NEW YORK – Given that Roger Federer entered Thursday with a 16-0 career record against his opponent, Mikhail Youzhny, and a 16-0 mark in the U.S. Open’s second round, one might have thought that their meeting at that stage in Flushing Meadows would have been no contest at all.
Federer set aside an uncharacteristic 68 unforced errors and what appeared to be a bad back, managing to pull out his second five-set victory in a row at the U.S. Open by coming back to edge Youzhny 1-6, 7-6 (3), 6-4, 4-6, 6-2.
It is the first time in his long career that the 36-year-old Federer has played five-setters in both the first and second rounds at a Grand Slam tournament.
“These five-set battles are actually quite a lot of fun,” Federer said in his on-court interview in Arthur Ashe Stadium, “and I feel quite warmed up by now.”
The No. 3-seeded Federer won five consecutive U.S. Open championships from 2004-08 and also was the runner-up twice, including two years ago. But he missed last year’s tournament while taking off the second half of the season to let his back and surgically repaired left knee fully heal.
That time off paid obvious dividends: He is 37-3 with five titles in 2017, including his 18th Grand Slam title at the Australian Open in January, then 19th at Wimbledon in July. Federer did not lose any of the sets he played in seven matches at the All England Club.
Things have been rather different so far in New York.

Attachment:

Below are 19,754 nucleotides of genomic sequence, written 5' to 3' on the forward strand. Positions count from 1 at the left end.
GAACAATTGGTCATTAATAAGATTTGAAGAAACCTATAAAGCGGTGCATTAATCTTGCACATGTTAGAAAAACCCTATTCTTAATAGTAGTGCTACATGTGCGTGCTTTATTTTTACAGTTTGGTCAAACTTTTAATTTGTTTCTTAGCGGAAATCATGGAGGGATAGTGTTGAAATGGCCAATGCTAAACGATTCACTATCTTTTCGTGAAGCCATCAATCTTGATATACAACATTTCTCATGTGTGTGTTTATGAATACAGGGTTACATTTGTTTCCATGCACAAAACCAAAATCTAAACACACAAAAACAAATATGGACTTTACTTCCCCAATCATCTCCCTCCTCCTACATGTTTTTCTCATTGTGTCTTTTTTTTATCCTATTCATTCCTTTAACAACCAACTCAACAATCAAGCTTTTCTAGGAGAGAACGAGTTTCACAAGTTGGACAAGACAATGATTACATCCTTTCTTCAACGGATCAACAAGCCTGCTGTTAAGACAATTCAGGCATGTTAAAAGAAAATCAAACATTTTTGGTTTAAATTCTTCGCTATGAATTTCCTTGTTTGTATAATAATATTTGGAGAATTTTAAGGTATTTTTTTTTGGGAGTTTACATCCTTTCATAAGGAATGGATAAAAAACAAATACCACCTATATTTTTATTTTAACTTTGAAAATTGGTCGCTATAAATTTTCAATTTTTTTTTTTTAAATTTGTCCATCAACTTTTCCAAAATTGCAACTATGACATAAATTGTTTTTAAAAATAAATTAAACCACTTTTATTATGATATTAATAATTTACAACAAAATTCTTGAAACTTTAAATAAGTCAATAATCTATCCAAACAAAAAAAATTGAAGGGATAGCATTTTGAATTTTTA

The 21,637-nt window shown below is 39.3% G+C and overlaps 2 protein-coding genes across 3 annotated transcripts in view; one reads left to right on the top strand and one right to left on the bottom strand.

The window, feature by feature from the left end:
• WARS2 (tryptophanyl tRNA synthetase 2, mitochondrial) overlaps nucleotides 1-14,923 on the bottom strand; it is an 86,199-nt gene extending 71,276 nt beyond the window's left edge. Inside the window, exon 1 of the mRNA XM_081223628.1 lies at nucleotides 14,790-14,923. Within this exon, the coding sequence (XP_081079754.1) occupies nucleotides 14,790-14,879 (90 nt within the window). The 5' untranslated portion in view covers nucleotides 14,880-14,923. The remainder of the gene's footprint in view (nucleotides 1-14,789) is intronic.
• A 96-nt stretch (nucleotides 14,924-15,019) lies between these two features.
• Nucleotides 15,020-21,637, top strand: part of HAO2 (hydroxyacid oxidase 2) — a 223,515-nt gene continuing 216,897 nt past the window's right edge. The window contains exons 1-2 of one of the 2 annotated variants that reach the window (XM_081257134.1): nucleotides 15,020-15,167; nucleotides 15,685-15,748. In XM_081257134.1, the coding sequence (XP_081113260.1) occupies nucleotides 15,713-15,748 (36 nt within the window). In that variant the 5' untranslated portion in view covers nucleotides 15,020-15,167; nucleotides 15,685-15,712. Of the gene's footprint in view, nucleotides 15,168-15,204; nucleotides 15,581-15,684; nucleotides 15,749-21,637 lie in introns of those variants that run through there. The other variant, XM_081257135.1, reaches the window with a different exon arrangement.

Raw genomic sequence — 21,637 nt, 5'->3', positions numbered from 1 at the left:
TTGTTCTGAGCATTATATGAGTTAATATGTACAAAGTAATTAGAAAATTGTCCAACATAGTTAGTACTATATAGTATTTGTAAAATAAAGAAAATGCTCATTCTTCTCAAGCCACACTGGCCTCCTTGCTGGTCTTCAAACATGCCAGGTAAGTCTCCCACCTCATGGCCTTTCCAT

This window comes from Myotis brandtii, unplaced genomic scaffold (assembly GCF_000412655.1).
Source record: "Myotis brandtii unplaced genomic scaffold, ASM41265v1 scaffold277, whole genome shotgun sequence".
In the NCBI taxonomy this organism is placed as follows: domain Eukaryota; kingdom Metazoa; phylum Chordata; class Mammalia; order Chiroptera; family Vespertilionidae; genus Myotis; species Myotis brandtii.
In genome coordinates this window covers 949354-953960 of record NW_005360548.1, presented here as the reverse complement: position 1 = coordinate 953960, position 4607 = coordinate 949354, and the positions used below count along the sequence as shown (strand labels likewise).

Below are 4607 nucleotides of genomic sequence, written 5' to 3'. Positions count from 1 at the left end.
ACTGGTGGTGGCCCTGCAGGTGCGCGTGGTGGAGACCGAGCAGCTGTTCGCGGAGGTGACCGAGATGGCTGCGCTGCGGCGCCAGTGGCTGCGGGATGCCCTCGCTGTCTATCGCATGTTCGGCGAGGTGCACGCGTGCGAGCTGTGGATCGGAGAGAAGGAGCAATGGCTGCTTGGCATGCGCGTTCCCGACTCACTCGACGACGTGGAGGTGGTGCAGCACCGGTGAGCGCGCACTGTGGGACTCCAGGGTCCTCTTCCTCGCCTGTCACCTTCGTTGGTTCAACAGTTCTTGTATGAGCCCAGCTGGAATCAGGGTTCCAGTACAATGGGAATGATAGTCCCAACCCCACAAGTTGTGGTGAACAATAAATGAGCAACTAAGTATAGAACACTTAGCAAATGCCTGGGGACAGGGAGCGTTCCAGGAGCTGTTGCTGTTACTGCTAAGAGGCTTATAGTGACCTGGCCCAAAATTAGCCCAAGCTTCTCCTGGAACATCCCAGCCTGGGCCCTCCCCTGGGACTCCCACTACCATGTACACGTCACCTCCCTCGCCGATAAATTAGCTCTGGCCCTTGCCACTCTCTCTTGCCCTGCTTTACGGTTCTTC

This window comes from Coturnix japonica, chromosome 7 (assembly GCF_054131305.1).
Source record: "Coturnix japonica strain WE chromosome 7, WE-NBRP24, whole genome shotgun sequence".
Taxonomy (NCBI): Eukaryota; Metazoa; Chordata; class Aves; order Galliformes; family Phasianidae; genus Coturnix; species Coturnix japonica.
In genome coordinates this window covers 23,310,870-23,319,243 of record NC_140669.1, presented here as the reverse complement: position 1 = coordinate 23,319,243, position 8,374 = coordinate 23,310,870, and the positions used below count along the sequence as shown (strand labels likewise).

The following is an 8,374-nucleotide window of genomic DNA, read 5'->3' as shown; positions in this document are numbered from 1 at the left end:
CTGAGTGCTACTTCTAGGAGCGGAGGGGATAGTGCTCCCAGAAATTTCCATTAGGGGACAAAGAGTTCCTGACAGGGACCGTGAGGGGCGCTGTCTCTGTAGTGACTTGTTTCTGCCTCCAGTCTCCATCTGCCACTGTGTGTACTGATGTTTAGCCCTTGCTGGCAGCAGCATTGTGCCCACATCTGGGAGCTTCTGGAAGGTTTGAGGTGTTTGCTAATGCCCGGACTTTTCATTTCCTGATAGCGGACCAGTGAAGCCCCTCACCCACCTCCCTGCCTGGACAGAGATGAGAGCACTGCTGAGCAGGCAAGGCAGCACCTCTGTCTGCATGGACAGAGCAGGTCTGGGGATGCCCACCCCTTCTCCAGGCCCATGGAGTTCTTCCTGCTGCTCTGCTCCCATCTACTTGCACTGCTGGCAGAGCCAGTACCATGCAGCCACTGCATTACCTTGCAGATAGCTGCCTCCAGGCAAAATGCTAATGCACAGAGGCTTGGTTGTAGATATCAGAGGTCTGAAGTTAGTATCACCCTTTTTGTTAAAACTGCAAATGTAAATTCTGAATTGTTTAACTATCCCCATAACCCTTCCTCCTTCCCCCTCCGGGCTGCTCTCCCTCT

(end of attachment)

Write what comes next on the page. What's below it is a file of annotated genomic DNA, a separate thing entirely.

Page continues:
Youzhny is a former top-10 player who reached the U.S. Open semifinals in 2006 and 2010, but he is now ranked 101st.
His level of play dipped considerably over the last two sets Thursday as he appeared to be restricted by a leg cramp.
“I was feeling (badly) there for Mikhail,” Federer said.
Federer was not quite himself for much of the match, either. He appeared slowed by the back that he tweaked earlier in August and his strokes were not at their usual level of crispness.
He also needed five sets to win in the first round Monday night against 19-year-old American Frances Tiafoe.
Against Youzhny, who is 35, Federer surprisingly faltered repeatedly. He got broken while serving for the second set at 5-4, and then once more while serving for the fourth set at 5-3.
While Federer did drop that second set in a tiebreaker, he recovered from his slip-up in the fourth. On his second set point, he hammered a return of a first serve that came in at 86 mph and broke to force a fifth, then engaged in a muted celebration by merely shaking his right fist.
At 1-all in the deciding set, Youzhny stumbled and collapsed to the court, grabbing at his right leg as he appeared to cramp up after whiffing on an attempted running swat at Federer’s lob. Youzhny stayed down for a few moments, then grimaced and limped around for the rest of that game.
Even with Youzhny clearly compromised, Federer did not take full advantage right away.
Federer’s unforced errors continued to mount in the fifth set — 11 in the first four games alone, including a badly shanked forehand on his first break point at 2-1, a netted backhand on his second, and a long forehand to let Youzhny hold there.
The next time he returned, though, Federer raced ahead love-40 and converted on his second break chance when Youzhny double-faulted to make it 4-2.
Another break in the final game ended things, allowing Federer to improve to 17-0 against Youzhny — and 17-0 in the second round at the U.S. Open.